FIG. 10 shows how turning point changes when cut angle of a tuning fork type quartz resonator is varied. The quartz resonator is formed as a plane tuning fork by etching a substrate (so called the Z-plate) using a photo mask made by photolithography, the substrate being produced from a quartz crystal cut perpendicular to its optical axis (Z-axis). The single crystal may be rotated by the electrical axis (X-axis) and then cut. The angle θ in FIG. 10 is an angle of that rotation with reference to the Z-plate. FIG. 10 shows that changing the cutting angle produces different turning points. Accordingly, two groups of quartz resonators may be prepared alternatively by using two different angles θ. A pair of quartz resonators, one taken from each group, will cancel or reduce the difference in turning point between the pair of quartz resonators placed in vacuum and an atmosphere as shown in the above.
In the present embodiment a reference quartz resonator is placed in vacuum and a measuring one in an atmosphere. Conversely, a reference quartz resonator may be placed in an atmosphere and a measuring one in vacuum for measuring vacuum pressures. It is obvious that the two quartz resonators can be placed under the other different pressures.
In the present embodiment the quadratic temperature calibration formulae (2) or (3) is used for calibration. One may use a formula of third or higher order to compensate for temperature dependencies of the above-mentioned quadratic coefficients, as well as variation in intrinsic physical properties.
The measuring quartz resonator in Embodiment 1 is exposed to an atmosphere. Therefore, materials such as oxygen are adsorbed on its surface. This causes the oscillation condition to change, and consequently, the turning point shifts with respect to that of the reference quartz resonator. Particularly, some compact quartz resonators available recently exhibit a shift of difference in turning point between the reference and measuring quartz resonators ΔTp by as large as 20° C.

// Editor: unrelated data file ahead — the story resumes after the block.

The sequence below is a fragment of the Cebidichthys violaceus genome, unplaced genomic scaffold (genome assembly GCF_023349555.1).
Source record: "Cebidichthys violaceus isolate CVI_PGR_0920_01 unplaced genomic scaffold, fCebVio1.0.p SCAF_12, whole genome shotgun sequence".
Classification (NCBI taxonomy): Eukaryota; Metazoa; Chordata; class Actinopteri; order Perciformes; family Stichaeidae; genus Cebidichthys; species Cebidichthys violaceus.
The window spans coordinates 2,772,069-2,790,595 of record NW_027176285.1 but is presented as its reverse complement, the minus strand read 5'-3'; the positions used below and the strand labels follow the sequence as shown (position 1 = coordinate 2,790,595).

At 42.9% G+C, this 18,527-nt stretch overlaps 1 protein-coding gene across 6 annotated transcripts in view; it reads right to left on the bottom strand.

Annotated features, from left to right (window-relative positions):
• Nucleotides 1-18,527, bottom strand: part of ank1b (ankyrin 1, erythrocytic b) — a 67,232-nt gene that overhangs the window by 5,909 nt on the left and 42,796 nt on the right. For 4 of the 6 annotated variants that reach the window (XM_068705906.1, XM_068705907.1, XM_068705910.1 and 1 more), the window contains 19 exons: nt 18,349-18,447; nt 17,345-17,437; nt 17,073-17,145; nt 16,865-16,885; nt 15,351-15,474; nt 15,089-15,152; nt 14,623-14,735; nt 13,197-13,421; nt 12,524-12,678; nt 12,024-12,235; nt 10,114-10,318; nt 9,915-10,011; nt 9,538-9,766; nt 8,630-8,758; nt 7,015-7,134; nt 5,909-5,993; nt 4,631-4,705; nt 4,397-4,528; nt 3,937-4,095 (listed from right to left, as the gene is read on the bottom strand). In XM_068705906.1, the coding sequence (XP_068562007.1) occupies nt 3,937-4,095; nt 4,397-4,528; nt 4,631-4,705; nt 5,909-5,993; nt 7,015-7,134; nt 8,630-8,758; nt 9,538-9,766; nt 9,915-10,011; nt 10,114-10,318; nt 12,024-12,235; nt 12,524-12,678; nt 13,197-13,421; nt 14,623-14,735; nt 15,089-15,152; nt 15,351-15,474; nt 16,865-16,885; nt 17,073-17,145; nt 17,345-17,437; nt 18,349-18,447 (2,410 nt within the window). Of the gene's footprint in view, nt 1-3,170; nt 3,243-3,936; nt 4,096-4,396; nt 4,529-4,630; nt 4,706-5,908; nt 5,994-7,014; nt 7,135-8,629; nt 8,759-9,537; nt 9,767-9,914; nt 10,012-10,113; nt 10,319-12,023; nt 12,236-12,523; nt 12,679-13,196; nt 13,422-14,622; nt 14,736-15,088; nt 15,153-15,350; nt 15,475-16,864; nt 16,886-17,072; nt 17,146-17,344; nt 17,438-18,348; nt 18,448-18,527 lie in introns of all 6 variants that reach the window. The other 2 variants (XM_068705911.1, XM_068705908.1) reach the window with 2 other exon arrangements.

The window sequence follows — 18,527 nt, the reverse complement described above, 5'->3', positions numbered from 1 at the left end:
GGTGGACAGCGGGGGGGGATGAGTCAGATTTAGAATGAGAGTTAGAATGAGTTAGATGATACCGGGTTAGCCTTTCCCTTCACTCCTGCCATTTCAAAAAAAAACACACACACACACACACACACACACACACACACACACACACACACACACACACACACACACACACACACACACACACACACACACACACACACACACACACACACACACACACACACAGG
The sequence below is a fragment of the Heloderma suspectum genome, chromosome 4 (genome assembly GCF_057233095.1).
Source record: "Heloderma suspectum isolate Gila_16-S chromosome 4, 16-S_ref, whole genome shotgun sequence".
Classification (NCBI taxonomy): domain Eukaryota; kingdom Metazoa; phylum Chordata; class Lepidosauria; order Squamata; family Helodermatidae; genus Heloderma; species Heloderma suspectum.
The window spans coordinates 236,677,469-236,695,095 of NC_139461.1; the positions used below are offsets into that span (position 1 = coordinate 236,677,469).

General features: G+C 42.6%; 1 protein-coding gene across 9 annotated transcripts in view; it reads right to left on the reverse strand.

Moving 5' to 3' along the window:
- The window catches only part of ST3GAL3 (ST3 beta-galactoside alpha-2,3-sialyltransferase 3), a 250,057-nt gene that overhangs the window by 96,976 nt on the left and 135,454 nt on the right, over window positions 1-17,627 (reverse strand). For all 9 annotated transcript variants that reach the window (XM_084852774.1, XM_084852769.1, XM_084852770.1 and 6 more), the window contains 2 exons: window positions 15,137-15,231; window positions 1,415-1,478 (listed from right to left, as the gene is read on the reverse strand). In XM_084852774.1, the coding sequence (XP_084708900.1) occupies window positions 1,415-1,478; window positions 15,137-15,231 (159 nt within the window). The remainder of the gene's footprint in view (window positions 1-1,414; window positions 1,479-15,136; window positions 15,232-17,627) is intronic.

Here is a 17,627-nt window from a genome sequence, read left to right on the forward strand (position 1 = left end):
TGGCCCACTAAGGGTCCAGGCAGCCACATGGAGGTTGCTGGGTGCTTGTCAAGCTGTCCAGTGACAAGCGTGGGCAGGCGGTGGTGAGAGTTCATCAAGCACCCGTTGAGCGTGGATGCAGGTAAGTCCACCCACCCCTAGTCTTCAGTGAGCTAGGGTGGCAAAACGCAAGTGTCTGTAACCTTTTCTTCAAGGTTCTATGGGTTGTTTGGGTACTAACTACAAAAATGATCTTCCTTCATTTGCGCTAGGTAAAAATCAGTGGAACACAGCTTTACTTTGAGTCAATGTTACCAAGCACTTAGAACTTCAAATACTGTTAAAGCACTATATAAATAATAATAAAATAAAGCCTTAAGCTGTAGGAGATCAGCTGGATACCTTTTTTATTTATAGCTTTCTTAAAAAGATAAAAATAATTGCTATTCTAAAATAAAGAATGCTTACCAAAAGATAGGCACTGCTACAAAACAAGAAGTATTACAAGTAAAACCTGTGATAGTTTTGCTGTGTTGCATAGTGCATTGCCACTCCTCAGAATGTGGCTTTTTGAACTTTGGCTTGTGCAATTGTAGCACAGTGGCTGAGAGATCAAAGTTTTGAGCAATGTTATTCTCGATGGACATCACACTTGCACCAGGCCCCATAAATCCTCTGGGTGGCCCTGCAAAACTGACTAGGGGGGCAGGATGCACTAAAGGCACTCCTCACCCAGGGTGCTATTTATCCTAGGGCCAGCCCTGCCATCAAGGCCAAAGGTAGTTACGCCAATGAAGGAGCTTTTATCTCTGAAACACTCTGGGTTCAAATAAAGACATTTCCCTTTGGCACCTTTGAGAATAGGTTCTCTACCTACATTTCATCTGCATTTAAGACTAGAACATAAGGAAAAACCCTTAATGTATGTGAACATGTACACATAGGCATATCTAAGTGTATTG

In this case the difference of turning points is considerably large, and the temperature dependence of the difference in oscillation frequency between the oscillation circuits including a reference and measuring quartz resonators, f1 -f2 32 Δf (measured value), has a steep slope against temperature as shown in FIG. 11. Even a small change in temperature causes a large variation of calibration values. Therefore, the calibration based on a quadratic formula as shown in Embodiment 1, actually increases a measurement error because of a measurement error of the temperature sensor and deviation of the calibration formula from the actual temperature dependence of the frequency difference. This problem has been solved by inserting a calibration capability in an oscillation circuit itself for a quartz resonator as shown in FIG. 14.
FIG. 14 shows an oscillation circuit including a quartz resonator X'tal to which a resistor Rc is connected in series. The oscillation circuit also includes a resistor Ra and an inverter INV, each of which connects in parallel to the series circuit of X'tal and Rc. A resistor Rb is connected between X'tal and an output terminal P. Capacitors Cd and Cg are connected between the ground and the either end of the series circuit. Conventional oscillation circuits do not use the resistor Rc.
The oscillation frequency of this oscillation circuit decreases almost linearly as the resistance R(C) of the resistor Rc decreases as shown in FIG. 16. As shown in FIG. 12 the resistance of a thermistor Rs monotonically decreases as a temperature increases. Therefore, an oscillation circuit having a thermistor as the resistor Rc produces a higher oscillation frequency as a temperature decreases, because resistance R(C) increases as a temperature decreases. Thus, the oscillation circuit including a measuring quartz resonator and a thermistor as the resistor Rc will output a higher oscillation frequency f2 than an ordinary oscillation frequency at lower temperatures. Accordingly, the difference of the oscillation frequency from the reference oscillation frequency f1 is reduced. As a result, the difference between the oscillation frequencies Δf=f1 -f2 in FIG. 11 is reduced at lower temperatures, and its temperature dependence is reduced as a whole as shown in FIG. 13.